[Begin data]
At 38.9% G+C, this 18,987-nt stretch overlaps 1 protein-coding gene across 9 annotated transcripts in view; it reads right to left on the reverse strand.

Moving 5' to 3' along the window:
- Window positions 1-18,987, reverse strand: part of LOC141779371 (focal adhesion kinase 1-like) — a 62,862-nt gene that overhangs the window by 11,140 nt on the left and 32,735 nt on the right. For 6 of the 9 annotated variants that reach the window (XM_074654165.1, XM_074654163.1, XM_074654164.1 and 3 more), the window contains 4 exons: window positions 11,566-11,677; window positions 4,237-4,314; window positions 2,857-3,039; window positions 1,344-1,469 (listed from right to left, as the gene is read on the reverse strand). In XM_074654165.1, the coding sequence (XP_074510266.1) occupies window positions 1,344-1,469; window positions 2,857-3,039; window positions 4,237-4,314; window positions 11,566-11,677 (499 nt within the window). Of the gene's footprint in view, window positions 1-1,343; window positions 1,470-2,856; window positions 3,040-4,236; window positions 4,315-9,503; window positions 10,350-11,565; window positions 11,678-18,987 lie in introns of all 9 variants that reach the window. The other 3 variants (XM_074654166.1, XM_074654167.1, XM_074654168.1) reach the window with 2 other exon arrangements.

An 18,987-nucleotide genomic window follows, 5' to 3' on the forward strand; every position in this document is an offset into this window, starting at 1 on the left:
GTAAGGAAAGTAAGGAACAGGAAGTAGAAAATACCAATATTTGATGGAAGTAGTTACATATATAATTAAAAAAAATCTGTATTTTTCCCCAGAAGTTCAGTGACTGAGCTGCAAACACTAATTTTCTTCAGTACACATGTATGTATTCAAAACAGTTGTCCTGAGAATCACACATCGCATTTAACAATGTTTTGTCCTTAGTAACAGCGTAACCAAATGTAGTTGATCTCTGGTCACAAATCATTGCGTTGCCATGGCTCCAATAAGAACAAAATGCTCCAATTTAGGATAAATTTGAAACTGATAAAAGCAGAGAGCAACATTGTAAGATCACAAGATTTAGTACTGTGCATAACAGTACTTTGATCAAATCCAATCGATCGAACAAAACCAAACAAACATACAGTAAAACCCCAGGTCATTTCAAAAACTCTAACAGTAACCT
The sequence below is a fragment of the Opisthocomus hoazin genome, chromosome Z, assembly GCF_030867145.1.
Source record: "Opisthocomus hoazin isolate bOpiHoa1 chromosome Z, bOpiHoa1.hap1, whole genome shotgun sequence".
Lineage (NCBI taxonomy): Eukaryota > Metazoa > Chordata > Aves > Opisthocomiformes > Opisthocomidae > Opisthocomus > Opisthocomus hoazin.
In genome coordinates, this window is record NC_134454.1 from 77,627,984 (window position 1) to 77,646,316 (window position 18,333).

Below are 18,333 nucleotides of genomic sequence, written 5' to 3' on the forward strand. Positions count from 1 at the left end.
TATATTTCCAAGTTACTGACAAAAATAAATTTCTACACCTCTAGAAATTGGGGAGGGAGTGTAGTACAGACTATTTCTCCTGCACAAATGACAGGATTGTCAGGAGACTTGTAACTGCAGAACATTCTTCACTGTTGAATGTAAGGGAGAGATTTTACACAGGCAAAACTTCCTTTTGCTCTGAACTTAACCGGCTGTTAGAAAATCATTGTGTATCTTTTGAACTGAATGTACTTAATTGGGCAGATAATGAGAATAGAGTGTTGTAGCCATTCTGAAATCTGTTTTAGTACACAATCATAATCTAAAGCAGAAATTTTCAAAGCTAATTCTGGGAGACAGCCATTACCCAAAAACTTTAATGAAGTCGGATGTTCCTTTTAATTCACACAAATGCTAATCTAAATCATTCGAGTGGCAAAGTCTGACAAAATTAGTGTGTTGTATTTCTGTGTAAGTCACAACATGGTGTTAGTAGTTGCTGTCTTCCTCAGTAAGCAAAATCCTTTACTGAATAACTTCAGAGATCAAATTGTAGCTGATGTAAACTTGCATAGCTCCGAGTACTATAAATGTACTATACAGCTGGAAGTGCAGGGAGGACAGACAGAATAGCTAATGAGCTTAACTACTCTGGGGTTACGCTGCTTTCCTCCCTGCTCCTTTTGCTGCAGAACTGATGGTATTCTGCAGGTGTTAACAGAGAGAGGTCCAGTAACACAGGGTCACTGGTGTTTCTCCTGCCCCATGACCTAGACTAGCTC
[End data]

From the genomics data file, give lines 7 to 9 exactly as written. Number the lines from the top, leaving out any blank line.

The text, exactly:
Source record: "Opisthocomus hoazin isolate bOpiHoa1 chromosome Z, bOpiHoa1.hap1, whole genome shotgun sequence".
Lineage (NCBI taxonomy): Eukaryota > Metazoa > Chordata > Aves > Opisthocomiformes > Opisthocomidae > Opisthocomus > Opisthocomus hoazin.
In genome coordinates, this window is record NC_134454.1 from 77,627,984 (window position 1) to 77,646,316 (window position 18,333).